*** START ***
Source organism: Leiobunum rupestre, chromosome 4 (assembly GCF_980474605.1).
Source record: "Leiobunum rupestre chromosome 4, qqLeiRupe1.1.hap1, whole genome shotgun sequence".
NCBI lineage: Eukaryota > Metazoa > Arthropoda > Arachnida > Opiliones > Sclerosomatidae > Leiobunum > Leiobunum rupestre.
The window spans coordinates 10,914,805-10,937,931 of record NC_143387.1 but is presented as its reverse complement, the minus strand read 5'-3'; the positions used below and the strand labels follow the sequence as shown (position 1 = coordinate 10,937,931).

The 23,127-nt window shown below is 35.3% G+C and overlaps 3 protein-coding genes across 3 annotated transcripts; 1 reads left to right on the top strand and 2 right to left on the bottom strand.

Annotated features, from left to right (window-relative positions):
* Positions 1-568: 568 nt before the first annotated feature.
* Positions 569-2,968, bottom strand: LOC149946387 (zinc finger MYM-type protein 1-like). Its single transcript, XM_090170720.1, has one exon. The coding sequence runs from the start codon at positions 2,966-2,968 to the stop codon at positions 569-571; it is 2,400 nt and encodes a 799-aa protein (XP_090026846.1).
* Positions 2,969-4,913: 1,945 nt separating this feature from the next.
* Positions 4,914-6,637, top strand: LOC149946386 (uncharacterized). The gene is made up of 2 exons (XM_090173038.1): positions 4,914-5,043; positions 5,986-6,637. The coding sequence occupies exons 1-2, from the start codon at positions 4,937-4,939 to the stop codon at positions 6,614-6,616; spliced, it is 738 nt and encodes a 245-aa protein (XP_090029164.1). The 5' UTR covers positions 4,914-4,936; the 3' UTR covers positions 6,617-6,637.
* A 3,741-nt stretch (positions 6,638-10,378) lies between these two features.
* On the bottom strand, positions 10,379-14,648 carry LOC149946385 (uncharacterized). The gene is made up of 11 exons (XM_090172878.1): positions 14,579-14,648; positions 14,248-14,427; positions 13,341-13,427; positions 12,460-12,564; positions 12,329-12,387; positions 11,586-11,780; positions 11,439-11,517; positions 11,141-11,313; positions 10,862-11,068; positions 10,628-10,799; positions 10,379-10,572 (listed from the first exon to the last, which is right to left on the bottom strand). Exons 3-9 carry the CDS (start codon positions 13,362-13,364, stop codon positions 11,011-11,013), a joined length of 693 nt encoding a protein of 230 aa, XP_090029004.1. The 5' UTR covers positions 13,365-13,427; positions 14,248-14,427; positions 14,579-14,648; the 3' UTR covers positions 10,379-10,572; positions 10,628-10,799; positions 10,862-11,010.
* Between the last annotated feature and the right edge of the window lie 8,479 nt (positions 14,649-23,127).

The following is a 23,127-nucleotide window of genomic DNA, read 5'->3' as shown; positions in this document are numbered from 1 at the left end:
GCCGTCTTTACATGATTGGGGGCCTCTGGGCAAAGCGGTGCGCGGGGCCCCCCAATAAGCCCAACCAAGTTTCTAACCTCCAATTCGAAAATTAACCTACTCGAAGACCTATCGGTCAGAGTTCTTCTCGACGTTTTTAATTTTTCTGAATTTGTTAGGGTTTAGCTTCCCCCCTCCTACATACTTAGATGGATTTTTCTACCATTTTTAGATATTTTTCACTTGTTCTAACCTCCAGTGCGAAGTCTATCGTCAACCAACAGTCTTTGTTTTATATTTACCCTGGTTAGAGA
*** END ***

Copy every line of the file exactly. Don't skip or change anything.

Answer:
Source organism: Leiobunum rupestre, chromosome 4 (assembly GCF_980474605.1).
Source record: "Leiobunum rupestre chromosome 4, qqLeiRupe1.1.hap1, whole genome shotgun sequence".
NCBI lineage: Eukaryota > Metazoa > Arthropoda > Arachnida > Opiliones > Sclerosomatidae > Leiobunum > Leiobunum rupestre.
The window spans coordinates 10,914,805-10,937,931 of record NC_143387.1 but is presented as its reverse complement, the minus strand read 5'-3'; the positions used below and the strand labels follow the sequence as shown (position 1 = coordinate 10,937,931).

The 23,127-nt window shown below is 35.3% G+C and overlaps 3 protein-coding genes across 3 annotated transcripts; 1 reads left to right on the top strand and 2 right to left on the bottom strand.

Annotated features, from left to right (window-relative positions):
* Positions 1-568: 568 nt before the first annotated feature.
* Positions 569-2,968, bottom strand: LOC149946387 (zinc finger MYM-type protein 1-like). Its single transcript, XM_090170720.1, has one exon. The coding sequence runs from the start codon at positions 2,966-2,968 to the stop codon at positions 569-571; it is 2,400 nt and encodes a 799-aa protein (XP_090026846.1).
* Positions 2,969-4,913: 1,945 nt separating this feature from the next.
* Positions 4,914-6,637, top strand: LOC149946386 (uncharacterized). The gene is made up of 2 exons (XM_090173038.1): positions 4,914-5,043; positions 5,986-6,637. The coding sequence occupies exons 1-2, from the start codon at positions 4,937-4,939 to the stop codon at positions 6,614-6,616; spliced, it is 738 nt and encodes a 245-aa protein (XP_090029164.1). The 5' UTR covers positions 4,914-4,936; the 3' UTR covers positions 6,617-6,637.
* A 3,741-nt stretch (positions 6,638-10,378) lies between these two features.
* On the bottom strand, positions 10,379-14,648 carry LOC149946385 (uncharacterized). The gene is made up of 11 exons (XM_090172878.1): positions 14,579-14,648; positions 14,248-14,427; positions 13,341-13,427; positions 12,460-12,564; positions 12,329-12,387; positions 11,586-11,780; positions 11,439-11,517; positions 11,141-11,313; positions 10,862-11,068; positions 10,628-10,799; positions 10,379-10,572 (listed from the first exon to the last, which is right to left on the bottom strand). Exons 3-9 carry the CDS (start codon positions 13,362-13,364, stop codon positions 11,011-11,013), a joined length of 693 nt encoding a protein of 230 aa, XP_090029004.1. The 5' UTR covers positions 13,365-13,427; positions 14,248-14,427; positions 14,579-14,648; the 3' UTR covers positions 10,379-10,572; positions 10,628-10,799; positions 10,862-11,010.
* Between the last annotated feature and the right edge of the window lie 8,479 nt (positions 14,649-23,127).

The following is a 23,127-nucleotide window of genomic DNA, read 5'->3' as shown; positions in this document are numbered from 1 at the left end:
GCCGTCTTTACATGATTGGGGGCCTCTGGGCAAAGCGGTGCGCGGGGCCCCCCAATAAGCCCAACCAAGTTTCTAACCTCCAATTCGAAAATTAACCTACTCGAAGACCTATCGGTCAGAGTTCTTCTCGACGTTTTTAATTTTTCTGAATTTGTTAGGGTTTAGCTTCCCCCCTCCTACATACTTAGATGGATTTTTCTACCATTTTTAGATATTTTTCACTTGTTCTAACCTCCAGTGCGAAGTCTATCGTCAACCAACAGTCTTTGTTTTATATTTACCCTGGTTAGAGA